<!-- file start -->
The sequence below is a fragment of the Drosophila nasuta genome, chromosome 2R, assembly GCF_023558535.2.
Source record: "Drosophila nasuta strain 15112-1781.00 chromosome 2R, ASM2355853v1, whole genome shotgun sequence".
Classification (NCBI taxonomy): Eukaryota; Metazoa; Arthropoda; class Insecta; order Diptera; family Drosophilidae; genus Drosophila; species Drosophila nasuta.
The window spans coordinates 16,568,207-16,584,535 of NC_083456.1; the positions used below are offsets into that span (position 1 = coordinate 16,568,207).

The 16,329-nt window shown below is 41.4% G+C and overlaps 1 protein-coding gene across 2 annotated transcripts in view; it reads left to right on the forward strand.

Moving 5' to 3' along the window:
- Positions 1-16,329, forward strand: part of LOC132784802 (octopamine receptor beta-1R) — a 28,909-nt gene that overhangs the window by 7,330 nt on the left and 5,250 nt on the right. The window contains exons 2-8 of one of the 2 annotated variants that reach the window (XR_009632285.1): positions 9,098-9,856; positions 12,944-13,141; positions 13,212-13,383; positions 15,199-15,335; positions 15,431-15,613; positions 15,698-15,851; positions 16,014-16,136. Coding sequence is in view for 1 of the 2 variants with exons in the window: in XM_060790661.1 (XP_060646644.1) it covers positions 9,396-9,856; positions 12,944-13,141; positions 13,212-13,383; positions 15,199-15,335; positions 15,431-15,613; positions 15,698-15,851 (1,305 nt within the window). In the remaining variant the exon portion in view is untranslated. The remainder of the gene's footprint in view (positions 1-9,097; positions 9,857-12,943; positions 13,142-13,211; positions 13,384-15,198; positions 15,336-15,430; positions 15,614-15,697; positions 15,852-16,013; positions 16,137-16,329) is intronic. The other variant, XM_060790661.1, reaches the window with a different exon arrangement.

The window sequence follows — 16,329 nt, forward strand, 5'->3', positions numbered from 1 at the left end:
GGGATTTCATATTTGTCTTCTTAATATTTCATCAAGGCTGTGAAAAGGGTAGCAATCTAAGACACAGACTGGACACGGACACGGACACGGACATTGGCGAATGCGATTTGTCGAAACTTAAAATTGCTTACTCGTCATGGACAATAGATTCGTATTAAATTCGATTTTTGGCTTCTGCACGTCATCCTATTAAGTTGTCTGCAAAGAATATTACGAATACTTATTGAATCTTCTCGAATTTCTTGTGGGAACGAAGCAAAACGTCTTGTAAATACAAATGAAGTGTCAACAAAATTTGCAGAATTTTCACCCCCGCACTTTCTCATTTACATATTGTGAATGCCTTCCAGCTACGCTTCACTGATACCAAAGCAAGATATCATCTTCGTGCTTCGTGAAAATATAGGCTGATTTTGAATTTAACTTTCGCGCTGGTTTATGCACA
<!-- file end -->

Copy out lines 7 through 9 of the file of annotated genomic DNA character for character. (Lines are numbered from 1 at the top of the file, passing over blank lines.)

- Positions 1-16,329, forward strand: part of LOC132784802 (octopamine receptor beta-1R) — a 28,909-nt gene that overhangs the window by 7,330 nt on the left and 5,250 nt on the right. The window contains exons 2-8 of one of the 2 annotated variants that reach the window (XR_009632285.1): positions 9,098-9,856; positions 12,944-13,141; positions 13,212-13,383; positions 15,199-15,335; positions 15,431-15,613; positions 15,698-15,851; positions 16,014-16,136. Coding sequence is in view for 1 of the 2 variants with exons in the window: in XM_060790661.1 (XP_060646644.1) it covers positions 9,396-9,856; positions 12,944-13,141; positions 13,212-13,383; positions 15,199-15,335; positions 15,431-15,613; positions 15,698-15,851 (1,305 nt within the window). In the remaining variant the exon portion in view is untranslated. The remainder of the gene's footprint in view (positions 1-9,097; positions 9,857-12,943; positions 13,142-13,211; positions 13,384-15,198; positions 15,336-15,430; positions 15,614-15,697; positions 15,852-16,013; positions 16,137-16,329) is intronic. The other variant, XM_060790661.1, reaches the window with a different exon arrangement.

The window sequence follows — 16,329 nt, forward strand, 5'->3', positions numbered from 1 at the left end:
GGGATTTCATATTTGTCTTCTTAATATTTCATCAAGGCTGTGAAAAGGGTAGCAATCTAAGACACAGACTGGACACGGACACGGACACGGACATTGGCGAATGCGATTTGTCGAAACTTAAAATTGCTTACTCGTCATGGACAATAGATTCGTATTAAATTCGATTTTTGGCTTCTGCACGTCATCCTATTAAGTTGTCTGCAAAGAATATTACGAATACTTATTGAATCTTCTCGAATTTCTTGTGGGAACGAAGCAAAACGTCTTGTAAATACAAATGAAGTGTCAACAAAATTTGCAGAATTTTCACCCCCGCACTTTCTCATTTACATATTGTGAATGCCTTCCAGCTACGCTTCACTGATACCAAAGCAAGATATCATCTTCGTGCTTCGTGAAAATATAGGCTGATTTTGAATTTAACTTTCGCGCTGGTTTATGCACA